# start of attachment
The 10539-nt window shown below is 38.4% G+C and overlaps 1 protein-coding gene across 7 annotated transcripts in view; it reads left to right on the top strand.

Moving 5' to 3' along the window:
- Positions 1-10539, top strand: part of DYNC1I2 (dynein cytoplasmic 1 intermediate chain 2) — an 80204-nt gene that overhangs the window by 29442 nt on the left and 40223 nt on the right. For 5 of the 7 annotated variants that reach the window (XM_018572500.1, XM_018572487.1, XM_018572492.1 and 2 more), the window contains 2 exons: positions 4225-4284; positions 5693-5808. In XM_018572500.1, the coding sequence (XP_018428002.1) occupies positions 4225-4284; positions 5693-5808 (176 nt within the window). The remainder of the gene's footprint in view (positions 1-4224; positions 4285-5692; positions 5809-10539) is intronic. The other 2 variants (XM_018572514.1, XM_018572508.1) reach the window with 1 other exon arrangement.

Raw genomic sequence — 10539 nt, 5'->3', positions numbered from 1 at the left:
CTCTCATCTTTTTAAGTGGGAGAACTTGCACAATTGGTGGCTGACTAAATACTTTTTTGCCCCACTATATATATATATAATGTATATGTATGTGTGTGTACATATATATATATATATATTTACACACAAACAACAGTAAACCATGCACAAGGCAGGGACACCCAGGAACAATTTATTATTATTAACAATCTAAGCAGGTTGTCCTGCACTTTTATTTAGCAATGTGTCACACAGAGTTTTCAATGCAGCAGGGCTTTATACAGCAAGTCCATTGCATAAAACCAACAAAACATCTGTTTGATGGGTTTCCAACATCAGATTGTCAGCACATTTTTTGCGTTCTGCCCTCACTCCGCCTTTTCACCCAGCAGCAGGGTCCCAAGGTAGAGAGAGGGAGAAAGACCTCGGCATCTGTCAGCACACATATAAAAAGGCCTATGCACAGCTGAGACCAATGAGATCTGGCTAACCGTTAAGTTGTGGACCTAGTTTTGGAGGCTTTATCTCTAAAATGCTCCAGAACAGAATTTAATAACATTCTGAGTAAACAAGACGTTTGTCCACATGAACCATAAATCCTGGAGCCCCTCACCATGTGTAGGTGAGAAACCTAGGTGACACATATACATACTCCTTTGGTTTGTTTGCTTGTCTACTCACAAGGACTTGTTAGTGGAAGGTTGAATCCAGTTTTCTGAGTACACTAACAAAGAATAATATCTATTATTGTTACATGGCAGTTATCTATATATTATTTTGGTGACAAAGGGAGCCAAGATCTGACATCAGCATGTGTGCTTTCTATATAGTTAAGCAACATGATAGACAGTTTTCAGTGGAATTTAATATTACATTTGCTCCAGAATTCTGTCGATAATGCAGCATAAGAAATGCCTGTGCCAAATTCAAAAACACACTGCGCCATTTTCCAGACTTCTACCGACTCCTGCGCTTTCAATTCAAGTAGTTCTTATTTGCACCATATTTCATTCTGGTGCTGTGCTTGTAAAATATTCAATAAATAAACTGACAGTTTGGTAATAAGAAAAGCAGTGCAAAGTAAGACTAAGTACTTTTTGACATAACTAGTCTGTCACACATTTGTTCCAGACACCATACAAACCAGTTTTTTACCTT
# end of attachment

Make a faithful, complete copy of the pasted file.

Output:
The 10539-nt window shown below is 38.4% G+C and overlaps 1 protein-coding gene across 7 annotated transcripts in view; it reads left to right on the top strand.

Moving 5' to 3' along the window:
- Positions 1-10539, top strand: part of DYNC1I2 (dynein cytoplasmic 1 intermediate chain 2) — an 80204-nt gene that overhangs the window by 29442 nt on the left and 40223 nt on the right. For 5 of the 7 annotated variants that reach the window (XM_018572500.1, XM_018572487.1, XM_018572492.1 and 2 more), the window contains 2 exons: positions 4225-4284; positions 5693-5808. In XM_018572500.1, the coding sequence (XP_018428002.1) occupies positions 4225-4284; positions 5693-5808 (176 nt within the window). The remainder of the gene's footprint in view (positions 1-4224; positions 4285-5692; positions 5809-10539) is intronic. The other 2 variants (XM_018572514.1, XM_018572508.1) reach the window with 1 other exon arrangement.

Raw genomic sequence — 10539 nt, 5'->3', positions numbered from 1 at the left:
CTCTCATCTTTTTAAGTGGGAGAACTTGCACAATTGGTGGCTGACTAAATACTTTTTTGCCCCACTATATATATATATAATGTATATGTATGTGTGTGTACATATATATATATATATATTTACACACAAACAACAGTAAACCATGCACAAGGCAGGGACACCCAGGAACAATTTATTATTATTAACAATCTAAGCAGGTTGTCCTGCACTTTTATTTAGCAATGTGTCACACAGAGTTTTCAATGCAGCAGGGCTTTATACAGCAAGTCCATTGCATAAAACCAACAAAACATCTGTTTGATGGGTTTCCAACATCAGATTGTCAGCACATTTTTTGCGTTCTGCCCTCACTCCGCCTTTTCACCCAGCAGCAGGGTCCCAAGGTAGAGAGAGGGAGAAAGACCTCGGCATCTGTCAGCACACATATAAAAAGGCCTATGCACAGCTGAGACCAATGAGATCTGGCTAACCGTTAAGTTGTGGACCTAGTTTTGGAGGCTTTATCTCTAAAATGCTCCAGAACAGAATTTAATAACATTCTGAGTAAACAAGACGTTTGTCCACATGAACCATAAATCCTGGAGCCCCTCACCATGTGTAGGTGAGAAACCTAGGTGACACATATACATACTCCTTTGGTTTGTTTGCTTGTCTACTCACAAGGACTTGTTAGTGGAAGGTTGAATCCAGTTTTCTGAGTACACTAACAAAGAATAATATCTATTATTGTTACATGGCAGTTATCTATATATTATTTTGGTGACAAAGGGAGCCAAGATCTGACATCAGCATGTGTGCTTTCTATATAGTTAAGCAACATGATAGACAGTTTTCAGTGGAATTTAATATTACATTTGCTCCAGAATTCTGTCGATAATGCAGCATAAGAAATGCCTGTGCCAAATTCAAAAACACACTGCGCCATTTTCCAGACTTCTACCGACTCCTGCGCTTTCAATTCAAGTAGTTCTTATTTGCACCATATTTCATTCTGGTGCTGTGCTTGTAAAATATTCAATAAATAAACTGACAGTTTGGTAATAAGAAAAGCAGTGCAAAGTAAGACTAAGTACTTTTTGACATAACTAGTCTGTCACACATTTGTTCCAGACACCATACAAACCAGTTTTTTACCTT